Mark Demsteader’s journey to becoming one of Britain’s leading figurative painters has been far from conventional. Born in 1963, his formative years were spent amidst the sights and sounds of Manchester’s Meat Market. Here as a child he accompanied his father to the family butchery and meat packing business. Completely absorbed in the noise, smells and sheer physicality of this environment, the young Mark learnt more about the structure of sinew, bone and flesh, albeit livestock not human, than in any subsequent life drawing class.
As a teenager, passionate about pursuing an artistic career, Mark completed two foundation courses,first at Oldham and then Rochdale colleges of art. However in the 1980s conceptual art dominated the mainstream market and there were slim pickings for a young determinedly figurative painter in Manchester. Forced to return to work at his father’s wholesale butchery Mark continued to attend life classes religiously throughout the next decade.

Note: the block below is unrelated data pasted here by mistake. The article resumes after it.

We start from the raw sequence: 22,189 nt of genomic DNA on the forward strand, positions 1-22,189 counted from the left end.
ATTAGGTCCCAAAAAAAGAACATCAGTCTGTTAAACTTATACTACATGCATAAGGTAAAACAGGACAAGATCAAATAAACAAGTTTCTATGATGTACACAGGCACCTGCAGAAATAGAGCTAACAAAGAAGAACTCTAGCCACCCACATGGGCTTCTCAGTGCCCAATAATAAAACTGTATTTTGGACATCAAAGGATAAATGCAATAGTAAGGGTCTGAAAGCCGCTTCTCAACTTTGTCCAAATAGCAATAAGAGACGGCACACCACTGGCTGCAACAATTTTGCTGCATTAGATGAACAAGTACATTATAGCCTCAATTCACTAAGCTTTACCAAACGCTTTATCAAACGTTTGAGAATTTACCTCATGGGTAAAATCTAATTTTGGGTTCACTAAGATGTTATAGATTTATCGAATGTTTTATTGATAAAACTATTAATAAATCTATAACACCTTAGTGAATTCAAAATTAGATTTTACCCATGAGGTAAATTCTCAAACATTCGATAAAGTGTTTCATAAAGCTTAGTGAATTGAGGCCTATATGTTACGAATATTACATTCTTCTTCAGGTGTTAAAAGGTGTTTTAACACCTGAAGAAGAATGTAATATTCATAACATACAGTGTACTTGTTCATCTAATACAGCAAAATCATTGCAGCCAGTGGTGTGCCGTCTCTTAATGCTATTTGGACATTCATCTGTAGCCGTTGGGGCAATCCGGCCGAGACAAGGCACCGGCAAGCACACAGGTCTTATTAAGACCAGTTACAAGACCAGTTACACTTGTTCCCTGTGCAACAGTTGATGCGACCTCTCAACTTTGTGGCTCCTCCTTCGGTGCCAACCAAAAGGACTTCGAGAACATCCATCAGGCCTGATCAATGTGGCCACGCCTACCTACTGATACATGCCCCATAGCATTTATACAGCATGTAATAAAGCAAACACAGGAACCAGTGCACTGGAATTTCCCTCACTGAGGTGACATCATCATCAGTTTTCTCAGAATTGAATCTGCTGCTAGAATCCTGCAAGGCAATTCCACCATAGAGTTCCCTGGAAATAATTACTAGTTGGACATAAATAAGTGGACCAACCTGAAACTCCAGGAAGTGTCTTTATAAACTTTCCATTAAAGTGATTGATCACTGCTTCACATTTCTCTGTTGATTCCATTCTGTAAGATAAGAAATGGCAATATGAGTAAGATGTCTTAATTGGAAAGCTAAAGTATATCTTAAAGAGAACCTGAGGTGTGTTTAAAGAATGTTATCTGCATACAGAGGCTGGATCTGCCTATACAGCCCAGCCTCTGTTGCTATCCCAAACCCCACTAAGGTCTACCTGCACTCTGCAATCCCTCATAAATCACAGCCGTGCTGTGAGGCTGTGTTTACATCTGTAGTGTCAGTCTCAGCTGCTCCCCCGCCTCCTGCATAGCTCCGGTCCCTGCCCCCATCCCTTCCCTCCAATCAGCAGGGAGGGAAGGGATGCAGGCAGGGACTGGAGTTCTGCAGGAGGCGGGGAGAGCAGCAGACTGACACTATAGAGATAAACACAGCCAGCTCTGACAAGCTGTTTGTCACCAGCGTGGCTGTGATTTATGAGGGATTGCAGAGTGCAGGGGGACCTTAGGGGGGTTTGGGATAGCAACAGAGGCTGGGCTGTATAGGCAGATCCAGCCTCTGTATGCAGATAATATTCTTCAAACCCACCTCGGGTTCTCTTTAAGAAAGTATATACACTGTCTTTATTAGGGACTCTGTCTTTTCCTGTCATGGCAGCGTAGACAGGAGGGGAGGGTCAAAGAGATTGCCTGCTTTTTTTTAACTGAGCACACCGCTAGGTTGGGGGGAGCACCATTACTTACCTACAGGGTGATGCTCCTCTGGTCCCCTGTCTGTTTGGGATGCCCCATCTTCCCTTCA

In the early 1990s the family business fell victim to the recession and Mark was spurred on to find a commercial outlet for his work. To allow himself time to build a portfolio he took a job as an art technician at an Oldham grammar school for ten years. A short course at the Slade gave him an opportunity to tour the London galleries with his portfolio but with Brit Art in the ascendency he found good drawing very much out of favour. Luckily a gallery in Greenwich had the fore sight to offer him space in a mixed show and he sold six works at the opening. Mark gave notice at the grammar school soon after.
Mark’s subsequent rise to prominence in the art world is gratifying to those of us who admire that increasingly rare talent of good draughtsmanship. He now holds an annual solo exhibition with Panter &Hall in the West End and is a principal artist at every art fair we attend, his international reputation is also flourishing and he now has representation with a leading art dealer in Japan.